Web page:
• W7ENK says:

      West winds, that means that the fire will get pushed back toward areas that it’s already burned, if I’m not mistaken? If so, it should go out — nothing left to burn.

    • umpire says:

      The fire direction was to the southeast. West winds will continue the fire’s progression, if you mean winds from the west.

      By the way – drove to Boise yesterday – the Cornet/Windy Ridge fire burned right up to I-84 in spots, and is still smoldering in the hills a few miles from the freeway. And the smoke in Boise, likely from a variety of fires, is palpable. However, I did not notice any planes or helicopters in the air the entire drive over, and there is a large fire (near Medical Springs northwest of Baker City) quite visible from the freeway as well.

    • W7ENK says:

      Good info, thank you!

  4. Tyler Mode in Battle Ground says:

    Cloudy with drizzle in Battle Ground, 56 degrees. Loving the clouds etc, but unfortunately for east of the mountains just a rush of wind today really. Then offshore flow tomorrow and Sunday.

    • Dave in Battle Ground says:

      Drizzle and a few rain drops in Venersborg currently! Wow!! Not even showing up on radar but there it is.

  5. Congratulations to Portland for getting their warmest summer ever! Well, perhaps celebrations aren’t quite in order considering how dry everything has been… Anyway, I found Mark’s description of summers 2010-2012 as being “very cool/cloudy” intresting to compare with my observations where I live; Of those 3, just 2011 seemed like an unusually cool, wet summer. (that is, if you count summer as ending on August 31st).

  6. Jason Hougak says:

    We are heading into a new sunspot cycle which will hopefully turn the heat factor around.

    • Farmer Ted says:

      If that doesn’t do it, most likely fall and winter will

    • W7ENK says:

      Solar cycle 24 fell short of forecast — like, WAY short — only about 50-60% the number of sunspots as was expected, and that’s even after they reduced their forecast down once they realize the last solar minimum took nearly two years longer than it was supposed to.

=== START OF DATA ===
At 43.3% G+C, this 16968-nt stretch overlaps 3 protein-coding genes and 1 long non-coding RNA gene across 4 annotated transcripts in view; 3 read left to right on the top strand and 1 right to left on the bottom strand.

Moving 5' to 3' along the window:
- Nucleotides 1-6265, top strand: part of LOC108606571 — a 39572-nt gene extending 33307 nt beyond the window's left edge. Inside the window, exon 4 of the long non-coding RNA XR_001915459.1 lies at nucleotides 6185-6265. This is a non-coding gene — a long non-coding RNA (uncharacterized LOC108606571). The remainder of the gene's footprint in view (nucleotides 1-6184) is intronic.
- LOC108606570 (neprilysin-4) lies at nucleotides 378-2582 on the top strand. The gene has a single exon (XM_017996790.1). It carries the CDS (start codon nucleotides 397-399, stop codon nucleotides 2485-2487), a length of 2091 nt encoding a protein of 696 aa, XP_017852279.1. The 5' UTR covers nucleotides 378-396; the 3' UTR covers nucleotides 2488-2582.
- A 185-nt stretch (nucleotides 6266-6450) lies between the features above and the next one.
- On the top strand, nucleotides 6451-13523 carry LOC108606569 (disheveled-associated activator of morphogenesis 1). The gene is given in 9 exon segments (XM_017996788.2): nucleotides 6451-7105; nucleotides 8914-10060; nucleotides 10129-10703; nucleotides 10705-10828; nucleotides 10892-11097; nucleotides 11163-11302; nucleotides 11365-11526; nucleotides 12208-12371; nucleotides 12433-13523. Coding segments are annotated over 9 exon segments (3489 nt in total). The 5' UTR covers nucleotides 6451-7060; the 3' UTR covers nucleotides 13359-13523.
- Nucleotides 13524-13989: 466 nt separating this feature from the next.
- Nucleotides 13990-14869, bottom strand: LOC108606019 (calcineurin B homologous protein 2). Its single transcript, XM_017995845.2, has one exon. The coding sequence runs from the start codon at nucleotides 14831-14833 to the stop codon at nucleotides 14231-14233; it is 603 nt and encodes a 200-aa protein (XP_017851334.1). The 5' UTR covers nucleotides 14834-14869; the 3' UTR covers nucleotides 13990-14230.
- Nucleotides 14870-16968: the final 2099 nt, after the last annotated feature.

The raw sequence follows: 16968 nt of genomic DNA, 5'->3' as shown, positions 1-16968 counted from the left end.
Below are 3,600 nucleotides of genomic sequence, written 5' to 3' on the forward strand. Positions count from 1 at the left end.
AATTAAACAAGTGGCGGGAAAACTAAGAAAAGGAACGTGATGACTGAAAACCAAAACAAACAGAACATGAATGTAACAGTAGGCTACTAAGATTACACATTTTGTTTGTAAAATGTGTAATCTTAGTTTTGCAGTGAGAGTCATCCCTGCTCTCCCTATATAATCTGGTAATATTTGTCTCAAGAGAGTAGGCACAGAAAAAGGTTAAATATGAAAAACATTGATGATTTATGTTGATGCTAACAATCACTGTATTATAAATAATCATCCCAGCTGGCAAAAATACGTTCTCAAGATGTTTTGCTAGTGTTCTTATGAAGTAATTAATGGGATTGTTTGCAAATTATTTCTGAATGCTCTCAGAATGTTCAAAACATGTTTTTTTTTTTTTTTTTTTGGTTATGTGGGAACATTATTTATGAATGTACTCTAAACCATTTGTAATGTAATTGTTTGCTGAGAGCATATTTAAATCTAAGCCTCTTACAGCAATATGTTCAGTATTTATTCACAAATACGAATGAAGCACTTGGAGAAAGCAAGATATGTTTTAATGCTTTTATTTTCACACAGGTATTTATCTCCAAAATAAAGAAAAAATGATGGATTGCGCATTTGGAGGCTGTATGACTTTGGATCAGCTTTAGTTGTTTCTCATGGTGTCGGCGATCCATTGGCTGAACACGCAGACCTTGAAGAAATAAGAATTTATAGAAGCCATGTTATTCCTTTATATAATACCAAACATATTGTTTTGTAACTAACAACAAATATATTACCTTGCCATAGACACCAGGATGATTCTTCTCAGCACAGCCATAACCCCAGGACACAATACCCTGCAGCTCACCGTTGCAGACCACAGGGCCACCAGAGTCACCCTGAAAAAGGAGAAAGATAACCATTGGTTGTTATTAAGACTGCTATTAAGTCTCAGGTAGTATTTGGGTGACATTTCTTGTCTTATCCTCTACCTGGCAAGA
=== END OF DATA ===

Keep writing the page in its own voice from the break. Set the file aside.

Solar cycle 25 (which won’t get started until Cycle 24 ends sometime around 2020) is now predicted to yield even fewer sunspots, by some estimates down to as low as only 10% of Cycle 24 at its peak, but generally thought to be around 50%.

      Many are now thinking that this reduction in solar activity is ushering in a new, prolonged solar minimum.

      See: Maunder Minimum

      In the past, it’s these prolonged solar minimums that are believed to have spawned the various Ice Ages. During these periods, the near flat-lining of solar activity usually lasts between 75 to 150 years.

      Very interesting and fascinating things going on with our variable star…

    • W7ENK says:

      A repost from a few weeks ago, but I explained my thoughts about all this pretty thoroughly about 5 years ago in the links below — I may have been a bit premature with my thinking, but it still holds true…

      http://www.facebook.com/notes/457362998736/

      https://www.dropbox.com/s/4xy4qzsxrqk2mme/A%20New%20Extended%20Solar%20Minimum.pdf?dl=0

      (Links are to different versions of the same document.)

    • High Desert Mat says:

      Interesting read Erik. Thanks

    • Jason Hougak says:

      Nice Erik that’s what I was reading earlier.

  7. chiefWright (Marquam) says:

    Well summarized, Mark. The data speaks.
    To my uncalibrated eyeball, it appears that variation, other than the 2 decades from 1950-1970, has also significantly increased over the last 12 decades.

  8. schmit44 says:

    8/20/2015 Oregon (All) Temperature Summary

    Warmest:
    High:99 at Rye Valley(I-84(2229 ft)
    Low: 72 at BLALOK(277 ft) & CW2444 Echo(722 ft)

    Coldest:
    High:58 at Newport(30 ft)
    Low: 28 at CROW FLAT (5172 ft ) & IRAWS 40 (PUMICE (5956 ft )

    Largest Diurnal Change: 55 degrees
    Beatty (88/33 ) (4320 ft )
    CROW FLAT (83/28) (5172 ft)

  9. MasterNate says:

    BTW, 2 posts on the same day! WooHoo! Mark is back, and healthy.

  10. MasterNate says:

    Actually, we need to evolve.

  11. Boring Oregon says:

    I guess im childish…

%d bloggers like this: